What else can McCain do? Obama outclasses him in education, intelligence and detailed command of the issues. Obama crushes him in perspective, emotional balance and self-restraint.

Once the three debates begin, it will all be over for John McCain. Outsmarted and outclassed, he will likely lose his legendary temper and release the schoolyard bully lurking within him. The whole nation will see the irascible, explosive personality with which his Senate colleagues are familiar, but which so far has stayed hidden from the general public.

You can laugh at this if you wish. With superb humor and perfect accuracy, Gail Collins’ column in the New York Times today does just that. I roared with laughter on reading it.

But I’m not sure that laughter is the most appropriate response to McCain’s transmutation. It’s sad when an old man’s inner demons emerge to subvert his honorable public persona. It’s depressing when a hero loses his dignity. It’s tragic when the puerile exercise that passes for presidential campaigning today destroys the public’s trust in and respect for both candidates and makes it hard for the winner to govern. And it’s terrifying even to suspect that Americans might once again mistake the greatest office in the world for the presidency of a fraternity.

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06 August 2008

The Candidates’ Energy Plans I


Introduction
Assessing the Candidates’ Plans
Judgment
Flexibility
Pandering
Conclusion

Introduction

Energy is by far our most important domestic issue. Nothing else—even health care—comes close. Unlike health care, energy policy affects job creation, national security, foreign policy and the future of our planet.

Energy policy is and should be the central issue in this presidential campaign. That’s why Senator Obama’s energy speech on Monday may have been the most important of his campaign so far. For the first time it laid out his own personal views and analysis, as distinguished from those of his staff, which appeared on his Website in prose that is obviously not Obama’s.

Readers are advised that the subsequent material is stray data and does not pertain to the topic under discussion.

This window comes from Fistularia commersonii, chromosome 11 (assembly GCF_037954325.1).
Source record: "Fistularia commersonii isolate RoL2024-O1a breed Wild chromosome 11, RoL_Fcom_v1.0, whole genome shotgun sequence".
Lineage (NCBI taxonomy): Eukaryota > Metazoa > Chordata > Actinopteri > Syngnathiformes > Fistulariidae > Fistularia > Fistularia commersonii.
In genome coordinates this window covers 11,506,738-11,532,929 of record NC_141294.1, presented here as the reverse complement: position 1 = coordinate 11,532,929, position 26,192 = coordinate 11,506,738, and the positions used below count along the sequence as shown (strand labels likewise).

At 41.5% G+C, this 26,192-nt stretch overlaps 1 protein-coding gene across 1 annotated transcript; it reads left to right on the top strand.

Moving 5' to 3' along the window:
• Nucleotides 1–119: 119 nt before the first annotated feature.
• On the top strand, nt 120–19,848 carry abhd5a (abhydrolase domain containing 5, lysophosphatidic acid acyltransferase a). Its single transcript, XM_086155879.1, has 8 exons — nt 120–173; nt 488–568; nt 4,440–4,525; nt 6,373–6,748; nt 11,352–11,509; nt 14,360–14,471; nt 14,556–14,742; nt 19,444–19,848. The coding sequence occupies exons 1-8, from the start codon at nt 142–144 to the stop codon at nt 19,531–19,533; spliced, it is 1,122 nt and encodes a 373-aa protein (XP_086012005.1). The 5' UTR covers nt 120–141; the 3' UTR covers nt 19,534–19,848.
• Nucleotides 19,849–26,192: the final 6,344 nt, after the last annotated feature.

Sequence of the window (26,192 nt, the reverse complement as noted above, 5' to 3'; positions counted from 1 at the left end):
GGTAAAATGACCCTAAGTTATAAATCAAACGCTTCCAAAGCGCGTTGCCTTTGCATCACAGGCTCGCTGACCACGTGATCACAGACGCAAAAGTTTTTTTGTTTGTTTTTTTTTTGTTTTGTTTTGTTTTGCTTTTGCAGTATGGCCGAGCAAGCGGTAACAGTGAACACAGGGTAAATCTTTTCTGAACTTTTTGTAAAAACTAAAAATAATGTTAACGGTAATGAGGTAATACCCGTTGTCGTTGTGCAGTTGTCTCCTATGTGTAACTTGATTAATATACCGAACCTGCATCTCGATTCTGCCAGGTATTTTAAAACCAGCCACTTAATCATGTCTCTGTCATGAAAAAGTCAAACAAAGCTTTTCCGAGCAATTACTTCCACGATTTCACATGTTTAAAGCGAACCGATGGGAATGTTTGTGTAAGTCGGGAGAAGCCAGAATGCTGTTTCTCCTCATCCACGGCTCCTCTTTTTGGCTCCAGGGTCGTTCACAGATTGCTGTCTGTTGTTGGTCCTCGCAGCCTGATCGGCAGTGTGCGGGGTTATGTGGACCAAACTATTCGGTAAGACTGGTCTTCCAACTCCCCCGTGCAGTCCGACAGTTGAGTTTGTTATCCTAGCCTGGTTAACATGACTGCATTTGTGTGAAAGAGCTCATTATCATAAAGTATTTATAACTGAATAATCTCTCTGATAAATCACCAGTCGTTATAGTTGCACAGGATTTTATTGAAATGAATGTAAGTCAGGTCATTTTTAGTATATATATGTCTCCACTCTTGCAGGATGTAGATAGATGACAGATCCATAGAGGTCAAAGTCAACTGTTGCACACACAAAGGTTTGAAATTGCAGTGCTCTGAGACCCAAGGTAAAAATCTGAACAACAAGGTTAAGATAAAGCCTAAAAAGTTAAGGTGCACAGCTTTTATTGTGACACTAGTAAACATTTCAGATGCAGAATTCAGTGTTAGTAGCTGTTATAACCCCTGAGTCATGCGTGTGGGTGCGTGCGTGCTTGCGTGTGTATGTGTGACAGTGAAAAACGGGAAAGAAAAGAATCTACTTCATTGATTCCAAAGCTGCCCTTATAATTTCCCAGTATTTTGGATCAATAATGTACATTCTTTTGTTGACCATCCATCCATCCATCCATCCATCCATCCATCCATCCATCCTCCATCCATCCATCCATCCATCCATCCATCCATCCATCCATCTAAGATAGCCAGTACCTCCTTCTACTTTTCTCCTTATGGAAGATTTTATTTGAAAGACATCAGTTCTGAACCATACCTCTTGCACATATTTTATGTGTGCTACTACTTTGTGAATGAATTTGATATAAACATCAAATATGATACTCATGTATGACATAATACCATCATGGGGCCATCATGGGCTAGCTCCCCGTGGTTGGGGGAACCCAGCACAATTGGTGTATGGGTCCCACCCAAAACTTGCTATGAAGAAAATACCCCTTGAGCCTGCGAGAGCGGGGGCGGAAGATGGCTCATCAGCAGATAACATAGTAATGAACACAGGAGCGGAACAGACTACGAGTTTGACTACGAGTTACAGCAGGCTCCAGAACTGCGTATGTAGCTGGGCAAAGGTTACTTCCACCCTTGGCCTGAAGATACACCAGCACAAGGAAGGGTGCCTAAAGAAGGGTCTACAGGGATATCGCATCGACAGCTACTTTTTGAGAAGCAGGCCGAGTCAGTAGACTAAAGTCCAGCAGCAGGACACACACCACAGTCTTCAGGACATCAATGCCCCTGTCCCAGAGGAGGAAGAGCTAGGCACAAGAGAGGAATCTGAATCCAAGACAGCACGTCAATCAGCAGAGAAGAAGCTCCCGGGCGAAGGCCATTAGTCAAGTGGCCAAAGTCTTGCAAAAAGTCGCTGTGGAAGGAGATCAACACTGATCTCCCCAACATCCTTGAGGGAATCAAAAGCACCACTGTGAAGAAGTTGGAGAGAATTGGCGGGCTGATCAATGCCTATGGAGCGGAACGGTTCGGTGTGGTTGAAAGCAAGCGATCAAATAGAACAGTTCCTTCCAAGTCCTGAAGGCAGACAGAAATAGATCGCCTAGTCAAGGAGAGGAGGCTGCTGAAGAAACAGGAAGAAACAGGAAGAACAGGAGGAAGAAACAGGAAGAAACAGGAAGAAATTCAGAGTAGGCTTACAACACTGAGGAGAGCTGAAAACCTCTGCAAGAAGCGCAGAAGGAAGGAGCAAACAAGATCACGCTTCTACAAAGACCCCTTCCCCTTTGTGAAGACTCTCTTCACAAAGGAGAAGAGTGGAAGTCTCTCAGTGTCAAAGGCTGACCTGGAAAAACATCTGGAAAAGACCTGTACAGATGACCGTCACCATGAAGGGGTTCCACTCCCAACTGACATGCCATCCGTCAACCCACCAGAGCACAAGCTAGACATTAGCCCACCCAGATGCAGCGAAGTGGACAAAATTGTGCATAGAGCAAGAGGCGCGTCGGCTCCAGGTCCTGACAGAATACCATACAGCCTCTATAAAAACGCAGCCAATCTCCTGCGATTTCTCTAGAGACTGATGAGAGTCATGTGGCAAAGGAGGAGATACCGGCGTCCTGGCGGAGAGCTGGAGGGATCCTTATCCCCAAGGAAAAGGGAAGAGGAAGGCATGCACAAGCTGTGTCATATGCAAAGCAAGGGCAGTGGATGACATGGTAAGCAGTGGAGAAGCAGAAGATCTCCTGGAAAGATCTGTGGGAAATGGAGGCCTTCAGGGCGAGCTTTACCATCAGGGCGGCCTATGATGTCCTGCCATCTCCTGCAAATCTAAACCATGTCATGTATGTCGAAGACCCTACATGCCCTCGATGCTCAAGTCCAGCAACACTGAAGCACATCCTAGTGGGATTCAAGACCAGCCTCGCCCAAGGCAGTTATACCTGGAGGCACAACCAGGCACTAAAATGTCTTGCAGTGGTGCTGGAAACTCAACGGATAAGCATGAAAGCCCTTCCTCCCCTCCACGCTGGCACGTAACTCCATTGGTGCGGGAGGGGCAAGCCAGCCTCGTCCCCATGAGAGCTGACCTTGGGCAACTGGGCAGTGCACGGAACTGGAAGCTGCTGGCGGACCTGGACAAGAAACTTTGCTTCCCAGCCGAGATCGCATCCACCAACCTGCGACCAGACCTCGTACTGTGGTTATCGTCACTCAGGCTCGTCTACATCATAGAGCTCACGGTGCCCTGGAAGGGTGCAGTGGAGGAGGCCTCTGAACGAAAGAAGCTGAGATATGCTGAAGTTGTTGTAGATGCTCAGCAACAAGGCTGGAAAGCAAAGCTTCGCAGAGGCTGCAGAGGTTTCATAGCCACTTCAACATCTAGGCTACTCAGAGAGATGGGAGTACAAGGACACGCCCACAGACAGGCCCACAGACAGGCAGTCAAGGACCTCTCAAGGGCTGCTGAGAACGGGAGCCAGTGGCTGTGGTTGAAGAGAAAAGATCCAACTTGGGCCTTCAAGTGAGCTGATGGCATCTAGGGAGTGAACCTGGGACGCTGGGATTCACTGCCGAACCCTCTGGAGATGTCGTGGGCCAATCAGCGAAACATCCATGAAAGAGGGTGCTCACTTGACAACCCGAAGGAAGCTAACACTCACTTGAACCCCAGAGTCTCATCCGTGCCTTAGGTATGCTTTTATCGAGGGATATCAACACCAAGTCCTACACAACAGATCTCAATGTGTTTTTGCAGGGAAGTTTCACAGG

The importance and complexity of energy policy demand more than one essay to analyze the candidates’ positions and their probable consequences. In this one, I suggest a general approach to analysis and apply it to three key points: (1) judgment, (2) flexibility and (3) pandering. In a second essay, I’ll apply the same analysis to the candidates’ specific plans for wind power, good batteries, solar power, and nuclear power.

Assessing the Candidates’ Plans

There is not much to distinguish the two candidates’ general approaches to energy. Both McCain and Obama recognize the impact of energy policy on economic health, job creation, national security, foreign policy and global warming. Both support a cap-and-trade program to reduce carbon emissions. Both want us to shed our oil addiction. Both address the chief present alternatives to oil: wind, solar, nuclear, and biomass. Both would promote conservation. Both understand to some degree the importance of good batteries to realizing the full potential of intermittent wind and solar power. Both have made a credible attempt to provide thoughtful, comprehensive policies.

The differences are matters of emphasis. McCain emphasizes drilling for more oil and nuclear power, specifically proposing to build 45 new nuclear power plants. Obama emphasizes wind and solar power and an upgraded electric grid to bring them to where people live.

Neither McCain’s nor Obama’s present energy policy is perfect. Each has significant defects.

In making offshore drilling a central element of his policy, McCain revealed a frightening tendency to pander to special interests on the most important issue of our day. That pandering casts doubt on his ability to resist the massive institutionalized corruption that for four decades has deprived us not only of an intelligent energy policy, but any national energy policy besides malign neglect. Once McCain’s heroic struggle with corruption was one of his personal selling points. Now he appears to have thrown in the towel, and on the most important issue facing us.

This is not the only flaw in McCain’s plan. Its almost total reliance on the private sector reveals the fetters of Republican ideology, which brought us to where are today. Although he recognizes the proven promise of nuclear power better than Obama, he has no understanding of the complete overhaul our of nuclear regulation needed to realize it. As an inveterate advocate for deregulation, he is hardly the man to undertake that overhaul.